Tip 3: Make sure the car battery is secure and has good battery wires. The battery needs to be secured at all times. If a battery is jostling around it will be impaired and might short circuit. This may ruin the battery — and even cause damage to your car while creating a safety risk. The same could happen if you have bad battery cables (or they are not connected properly). So check your cables and make sure they have a secure connection also.
Tip 4: Insulate your car battery from extreme changes in temperature. Protecting your car battery from large changes in temperature will help optimize the battery’s lifespan. To do this you can use a car battery insulation kit. Newer model cars already have these kits installed typically. But if your car does not have one, you can easily install one yourself. Just make sure it fits your car’s battery compartment. Generally the companies selling these battery insulation kits will have a form on their website where you can place in your car model and year, and it will tell you if your battery will match their kit — like here (top of page). These protective battery sleeves are typically made of plastic or an acid resistant, thermal resistant material. These car battery insulation kits will insulate your battery and guard it while still allowing proper ventilation.
Tip 5: Fully control your car battery at least once a week (use a car battery charger or shut-off if you have to). Your car battery drains even when the vehicle is off. This happens because current is drawn from the battery by car accessories (lights, radio, etc.) or even the automobile computers. This is why folks come home from long holidays and find their car battery dead.
Car battery chargers (solar or regular ) will maintain the optimum charge level of your car battery when the car is not being used. They do it by providing enough power for your car accessories and car computer, so that they don’t continuously draw current from the car battery when the vehicle is off. They’re also useful if you go on a lot of short car trips (like to work and back daily ) and never give your battery a opportunity to fully recharge. Repeatedly doing so can dramatically enhance your battery’s life — unless you use a car battery charger or interchange batteries, leaving one at home to fully charge. The most important thing to remember with this suggestion is…make sure you fully charge your car battery at least once a week because it will greatly increase the life of your battery. Do this with a charger, interchanging batteries…or just going on a car ride long enough to recharge the battery.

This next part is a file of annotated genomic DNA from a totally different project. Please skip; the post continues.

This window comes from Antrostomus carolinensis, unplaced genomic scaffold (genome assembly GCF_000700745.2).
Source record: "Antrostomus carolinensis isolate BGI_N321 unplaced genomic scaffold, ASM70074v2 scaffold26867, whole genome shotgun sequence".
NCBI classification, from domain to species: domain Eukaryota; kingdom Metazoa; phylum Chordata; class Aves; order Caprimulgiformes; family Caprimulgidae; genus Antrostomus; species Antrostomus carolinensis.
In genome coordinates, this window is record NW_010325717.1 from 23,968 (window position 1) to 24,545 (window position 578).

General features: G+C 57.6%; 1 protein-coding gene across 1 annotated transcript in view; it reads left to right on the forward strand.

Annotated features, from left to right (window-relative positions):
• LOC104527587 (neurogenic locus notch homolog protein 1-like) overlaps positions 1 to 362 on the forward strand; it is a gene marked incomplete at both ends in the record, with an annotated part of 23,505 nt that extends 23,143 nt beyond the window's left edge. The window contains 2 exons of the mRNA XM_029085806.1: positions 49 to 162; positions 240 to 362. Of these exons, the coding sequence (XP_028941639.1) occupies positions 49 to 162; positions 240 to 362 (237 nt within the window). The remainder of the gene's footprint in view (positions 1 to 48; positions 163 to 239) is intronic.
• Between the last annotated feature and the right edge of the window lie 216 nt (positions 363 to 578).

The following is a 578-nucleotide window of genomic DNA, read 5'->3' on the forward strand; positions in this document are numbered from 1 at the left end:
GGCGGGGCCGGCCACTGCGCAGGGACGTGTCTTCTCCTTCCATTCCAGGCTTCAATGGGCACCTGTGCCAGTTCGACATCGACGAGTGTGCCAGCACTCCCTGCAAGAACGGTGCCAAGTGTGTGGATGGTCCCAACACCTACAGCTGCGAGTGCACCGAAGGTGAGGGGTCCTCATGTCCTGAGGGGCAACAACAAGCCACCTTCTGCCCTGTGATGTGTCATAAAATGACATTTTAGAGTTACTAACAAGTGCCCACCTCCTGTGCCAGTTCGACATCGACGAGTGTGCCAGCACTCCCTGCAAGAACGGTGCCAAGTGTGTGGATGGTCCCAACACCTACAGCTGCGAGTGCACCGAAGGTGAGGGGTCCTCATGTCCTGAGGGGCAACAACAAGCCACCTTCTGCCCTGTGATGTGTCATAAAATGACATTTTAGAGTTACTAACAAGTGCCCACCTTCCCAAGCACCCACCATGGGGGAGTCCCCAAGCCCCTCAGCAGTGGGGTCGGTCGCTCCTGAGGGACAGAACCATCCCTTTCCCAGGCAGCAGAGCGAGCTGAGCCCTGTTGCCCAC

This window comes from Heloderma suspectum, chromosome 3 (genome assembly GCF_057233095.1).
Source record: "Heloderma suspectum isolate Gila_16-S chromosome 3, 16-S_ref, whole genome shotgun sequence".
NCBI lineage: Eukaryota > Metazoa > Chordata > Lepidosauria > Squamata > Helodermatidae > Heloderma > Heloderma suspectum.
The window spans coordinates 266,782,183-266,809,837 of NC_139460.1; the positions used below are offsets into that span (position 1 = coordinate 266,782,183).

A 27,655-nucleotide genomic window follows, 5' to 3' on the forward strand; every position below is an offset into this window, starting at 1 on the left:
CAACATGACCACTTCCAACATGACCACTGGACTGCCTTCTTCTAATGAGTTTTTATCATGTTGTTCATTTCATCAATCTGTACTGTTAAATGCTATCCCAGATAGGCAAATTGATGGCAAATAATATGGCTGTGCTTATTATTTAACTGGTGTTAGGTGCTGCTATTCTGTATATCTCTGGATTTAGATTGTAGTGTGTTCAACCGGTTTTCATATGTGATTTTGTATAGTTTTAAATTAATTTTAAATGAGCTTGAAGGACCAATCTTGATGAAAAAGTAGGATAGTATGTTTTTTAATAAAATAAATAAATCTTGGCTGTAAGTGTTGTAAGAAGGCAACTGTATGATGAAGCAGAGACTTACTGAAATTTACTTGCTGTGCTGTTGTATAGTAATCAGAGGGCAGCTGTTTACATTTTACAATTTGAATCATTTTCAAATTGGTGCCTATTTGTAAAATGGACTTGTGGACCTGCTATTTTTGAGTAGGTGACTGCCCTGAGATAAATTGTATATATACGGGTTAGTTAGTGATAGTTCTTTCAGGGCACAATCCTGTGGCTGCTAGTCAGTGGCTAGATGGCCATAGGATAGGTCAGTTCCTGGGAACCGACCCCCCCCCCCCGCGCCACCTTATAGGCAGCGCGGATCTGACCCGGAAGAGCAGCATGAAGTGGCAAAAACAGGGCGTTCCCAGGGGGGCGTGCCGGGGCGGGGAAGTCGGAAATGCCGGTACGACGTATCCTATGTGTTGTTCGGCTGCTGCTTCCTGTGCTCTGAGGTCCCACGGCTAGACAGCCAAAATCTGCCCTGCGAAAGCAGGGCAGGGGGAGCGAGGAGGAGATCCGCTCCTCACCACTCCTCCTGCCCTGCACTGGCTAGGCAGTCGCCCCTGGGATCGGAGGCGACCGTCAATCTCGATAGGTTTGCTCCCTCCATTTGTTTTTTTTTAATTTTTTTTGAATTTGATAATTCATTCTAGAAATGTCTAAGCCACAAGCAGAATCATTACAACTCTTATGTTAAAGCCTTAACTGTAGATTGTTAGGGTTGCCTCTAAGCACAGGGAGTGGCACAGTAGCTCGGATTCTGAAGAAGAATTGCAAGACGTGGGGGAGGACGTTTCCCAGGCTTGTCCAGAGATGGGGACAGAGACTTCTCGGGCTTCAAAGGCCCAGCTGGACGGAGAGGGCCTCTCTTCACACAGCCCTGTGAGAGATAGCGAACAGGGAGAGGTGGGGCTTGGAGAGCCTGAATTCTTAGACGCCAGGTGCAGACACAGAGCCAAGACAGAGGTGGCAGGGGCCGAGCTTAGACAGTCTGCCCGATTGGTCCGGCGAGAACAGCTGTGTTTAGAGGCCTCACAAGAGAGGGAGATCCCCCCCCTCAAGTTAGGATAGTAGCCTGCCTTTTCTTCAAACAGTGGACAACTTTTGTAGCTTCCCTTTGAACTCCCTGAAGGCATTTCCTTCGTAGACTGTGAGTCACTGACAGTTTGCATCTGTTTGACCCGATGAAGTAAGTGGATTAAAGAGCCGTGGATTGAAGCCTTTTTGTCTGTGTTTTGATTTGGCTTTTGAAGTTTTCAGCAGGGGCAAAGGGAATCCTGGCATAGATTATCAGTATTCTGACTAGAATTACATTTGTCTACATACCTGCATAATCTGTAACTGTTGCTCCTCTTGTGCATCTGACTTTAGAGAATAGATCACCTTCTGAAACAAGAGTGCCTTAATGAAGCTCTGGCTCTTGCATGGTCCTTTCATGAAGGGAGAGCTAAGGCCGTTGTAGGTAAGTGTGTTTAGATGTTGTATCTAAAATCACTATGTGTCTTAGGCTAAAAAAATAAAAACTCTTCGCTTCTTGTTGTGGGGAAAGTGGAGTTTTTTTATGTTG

Tip 6: Check your vehicle battery’s water level. Most car batteries indicate whether there is a demand for water. So check the vehicle battery water level indicator regularly and if water is needed, refill the battery with distilled water (and that’s significant, ONLY use distilled water to refill your car battery).
Never overcharge your car battery. Lead-acid batteries release hydrogen and oxygen gases when they are overcharged.
It can be explosive.
Tip 8: Assess your vehicle’s alternator. If you’re doing everything we’ve recommended in this article but your automobile batteries are still dying early, you will want to look at your car’s alternator (or get a mechanic to check it). If your alternator is bad it will results in ineffective recharging of your battery and dramatically shorten your battery’s lifespan.